line-height:150%;font-family:"Verdana","sans-serif";mso-bidi-font-weight:bold”>In Brazil, the government needs to facilitate the process of popular organization more. We have a Left that had been in the opposition. The government has to be the executive, to resolve problems and it cannot wait for party discussions. The distance between the party and the government grows. Parts of the popular sector take on positions in the government. In a state like Brazil it is necessary to be very firm in order not to change into something else. A worker who becomes a senator or a representative changes his life. As Marxism teaches, material conditions influence. I believe that there is a deformation of many leaders, who stop representing popular interests.

mso-bidi-font-weight:bold”>So there is no common model for Latin America?

line-height:150%;font-family:"Verdana","sans-serif";mso-bidi-font-weight:bold”>I am a student of Lenin. It is necessary to make a concrete analysis of the forces, to choose strategy and tactic. There is a horizon, which is socialism for the 21st century, the society of living well. We do not want a socialism like the Soviet one, statist, totalitarian, a single party, atheist, that used social movements as a means to an end. It is necessary to read the classics, Marx and Engels. The goal is a society in solidarity, that there not be exploiters and exploited, in which each one finds something to do, that differences be respected. That is a utopian goal. I would gauge societies with questions: 1. Have these governments made gains in relation to national sovereignty? 2. Do they consolidate, increase the organization of the people? 3. Do they develop with respect for nature?

line-height:150%;font-family:"Verdana","sans-serif";mso-bidi-font-weight:bold”>It is an important structural crisis. It is not terminal because capitalism recovers. Objective conditions are more advanced than subjective conditions. I value movements like that of the indignados. Rebellion is a first step but it is necessary to have it turn into a power. Reconstruyendo la Izquierda (Rebuilding the Left) is a book of mine in which I say that what is needed is an instrument of articulation that is not the traditional parties. Neoliberalism fragments the population.

line-height:150%;font-family:"Verdana","sans-serif";mso-bidi-font-weight:bold”>Politics is not the art of the possible. That is diplomacy. I wrote a book on that. The revolutionary politician needs to understand that in order to achieve his objective he has to create a correlation of forces. To build social forces in order to have political strength in order to achieve his objective. You build social power with popular protagonism. The state cannot create what does not exist, but can create the conditions so that the forces are strengthened.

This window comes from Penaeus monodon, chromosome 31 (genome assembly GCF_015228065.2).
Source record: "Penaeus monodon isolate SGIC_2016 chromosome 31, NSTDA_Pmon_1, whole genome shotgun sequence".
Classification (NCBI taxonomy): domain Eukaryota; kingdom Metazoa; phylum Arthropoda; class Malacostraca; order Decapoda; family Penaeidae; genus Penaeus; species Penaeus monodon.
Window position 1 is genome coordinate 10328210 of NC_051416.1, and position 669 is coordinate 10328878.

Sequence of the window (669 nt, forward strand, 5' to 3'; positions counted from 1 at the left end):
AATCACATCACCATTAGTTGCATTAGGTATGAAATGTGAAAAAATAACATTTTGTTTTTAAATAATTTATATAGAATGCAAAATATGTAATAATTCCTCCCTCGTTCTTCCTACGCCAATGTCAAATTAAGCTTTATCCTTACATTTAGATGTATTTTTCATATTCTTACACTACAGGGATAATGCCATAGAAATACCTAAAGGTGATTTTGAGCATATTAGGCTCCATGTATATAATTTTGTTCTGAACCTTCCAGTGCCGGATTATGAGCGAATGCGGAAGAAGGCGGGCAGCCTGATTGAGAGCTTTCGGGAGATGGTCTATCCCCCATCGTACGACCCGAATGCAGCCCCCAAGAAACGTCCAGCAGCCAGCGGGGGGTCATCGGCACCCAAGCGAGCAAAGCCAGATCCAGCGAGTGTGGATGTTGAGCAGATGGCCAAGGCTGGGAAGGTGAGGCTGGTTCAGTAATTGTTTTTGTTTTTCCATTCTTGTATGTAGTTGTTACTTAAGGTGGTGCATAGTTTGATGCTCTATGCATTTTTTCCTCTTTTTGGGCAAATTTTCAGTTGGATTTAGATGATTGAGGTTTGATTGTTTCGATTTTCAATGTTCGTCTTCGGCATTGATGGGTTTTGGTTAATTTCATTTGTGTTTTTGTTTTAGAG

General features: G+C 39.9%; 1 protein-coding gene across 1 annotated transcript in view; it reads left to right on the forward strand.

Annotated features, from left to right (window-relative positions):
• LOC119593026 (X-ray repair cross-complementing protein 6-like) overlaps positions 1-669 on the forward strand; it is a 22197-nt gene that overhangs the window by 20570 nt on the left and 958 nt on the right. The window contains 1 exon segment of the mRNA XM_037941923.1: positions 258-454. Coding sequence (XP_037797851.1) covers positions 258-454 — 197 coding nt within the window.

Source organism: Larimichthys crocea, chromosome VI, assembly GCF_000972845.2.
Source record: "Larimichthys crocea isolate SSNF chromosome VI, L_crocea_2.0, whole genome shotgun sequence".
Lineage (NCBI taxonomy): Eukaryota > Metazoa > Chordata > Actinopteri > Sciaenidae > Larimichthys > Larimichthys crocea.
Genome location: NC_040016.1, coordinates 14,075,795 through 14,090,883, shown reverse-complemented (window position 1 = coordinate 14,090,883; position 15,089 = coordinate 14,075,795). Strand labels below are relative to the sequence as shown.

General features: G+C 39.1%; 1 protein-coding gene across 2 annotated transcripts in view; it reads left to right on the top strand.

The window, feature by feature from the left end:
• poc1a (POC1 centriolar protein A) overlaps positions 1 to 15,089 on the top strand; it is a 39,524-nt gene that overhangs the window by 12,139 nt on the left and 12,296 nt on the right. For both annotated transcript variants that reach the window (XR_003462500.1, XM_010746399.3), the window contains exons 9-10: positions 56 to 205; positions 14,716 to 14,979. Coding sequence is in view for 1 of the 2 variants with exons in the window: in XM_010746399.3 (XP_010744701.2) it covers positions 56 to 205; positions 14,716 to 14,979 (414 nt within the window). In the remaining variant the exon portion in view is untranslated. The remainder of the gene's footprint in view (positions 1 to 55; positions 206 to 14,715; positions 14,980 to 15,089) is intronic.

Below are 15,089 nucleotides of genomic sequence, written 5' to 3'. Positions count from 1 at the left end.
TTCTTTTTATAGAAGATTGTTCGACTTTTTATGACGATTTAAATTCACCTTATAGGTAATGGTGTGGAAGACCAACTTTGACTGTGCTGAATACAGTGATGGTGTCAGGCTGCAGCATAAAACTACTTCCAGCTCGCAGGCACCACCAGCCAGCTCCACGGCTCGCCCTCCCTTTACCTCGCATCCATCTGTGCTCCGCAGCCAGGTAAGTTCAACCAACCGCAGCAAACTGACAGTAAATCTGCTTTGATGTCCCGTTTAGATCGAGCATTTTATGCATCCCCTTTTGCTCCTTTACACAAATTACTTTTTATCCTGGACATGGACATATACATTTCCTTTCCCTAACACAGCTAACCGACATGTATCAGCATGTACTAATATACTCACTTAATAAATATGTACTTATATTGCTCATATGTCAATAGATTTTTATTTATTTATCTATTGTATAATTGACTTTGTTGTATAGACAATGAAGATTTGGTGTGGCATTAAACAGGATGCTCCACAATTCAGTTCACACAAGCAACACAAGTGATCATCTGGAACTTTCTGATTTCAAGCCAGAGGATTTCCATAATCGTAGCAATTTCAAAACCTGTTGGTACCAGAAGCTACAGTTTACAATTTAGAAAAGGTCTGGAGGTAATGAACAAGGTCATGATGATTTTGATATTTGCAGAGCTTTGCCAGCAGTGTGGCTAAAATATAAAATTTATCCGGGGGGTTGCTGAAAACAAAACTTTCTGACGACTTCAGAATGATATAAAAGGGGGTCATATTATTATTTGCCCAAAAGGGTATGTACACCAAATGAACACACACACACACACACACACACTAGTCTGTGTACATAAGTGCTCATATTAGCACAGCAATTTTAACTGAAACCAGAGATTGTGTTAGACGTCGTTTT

line-height:150%;font-family:"Verdana","sans-serif";mso-bidi-font-weight:bold”>Political parties do not understand politics as the art of building social forces. But they understand politics as a way of attaining government positions, of having more members of congress, more power. That is not the idea. Politics is often discredited. The Right has appropriated the language of the Left. The Left often does practical politics just like the right: patronage, personalism, political careerism, sometimes even corruption. The people see the same discourse, the same practice, they become disenchanted.

line-height:150%;font-family:"Verdana","sans-serif";mso-bidi-font-weight:bold”>There are no examples. Each case makes the diagnosis. But it is clear. It is necessary to be very consistent between what you say and what you do. It is necessary to work to construct social power, and not to be dedicated to institutional fights. Socialism requires a great majority, a hegemony, to convince the greatest number of people of the project, being very pluralistic and respecting differences.

mso-bidi-font-weight:bold”>You were married to a leader of the Cuban revolution and lived on the island for many years. How do you see the situation of the country?

mso-bidi-font-weight:bold”>How do you see the changes taking place in the economy?

mso-bidi-font-weight:bold”>You were a disciple of Louis Althusser (1918-1990). What was that experience like?

line-height:150%;font-family:"Verdana","sans-serif";mso-bidi-font-weight:bold”>I deliberately didn’t get a degree. I had written a book, Conceptos Elementales del Materialismo Histórico from the notes I had made for a course for Haitians and Mexicans the last year I was in Paris. That book sold more than a million copies. It is now in its 67th edition and has been translated into several languages. In Brazil it was distributed in underground editions. Because of the book, I became professor at the University of Chile, with Theotonio dos Santos and Ruy Mauro Marini. I was editor of the Unidad Popular magazine, Chile Hoy. I adapted articles by intellectuals, making them accessible to the people. That’s when I became impassioned with journalism.

mso-bidi-font-weight:bold”>What were the criticisms?

mso-bidi-font-weight:bold”>Do you now find that Chávez is an authoritarian person?

mso-bidi-font-weight:bold”>And do you still live in Venezuela?

mso-bidi-font-weight:bold”>How do you see Chávez’s succession?

line-height:150%;font-family:"Verdana","sans-serif";mso-bidi-font-weight:bold”>There is the populist leader who uses the people for his political objectives and the revolutionary leader who, using his abilities, promotes the growth of the people A revolutionary leader with charisma communicates with the people just like the populist. The difference is that the populist, like Perón, gives things away, but not help for the people to become independent. He is not the bridge to growth.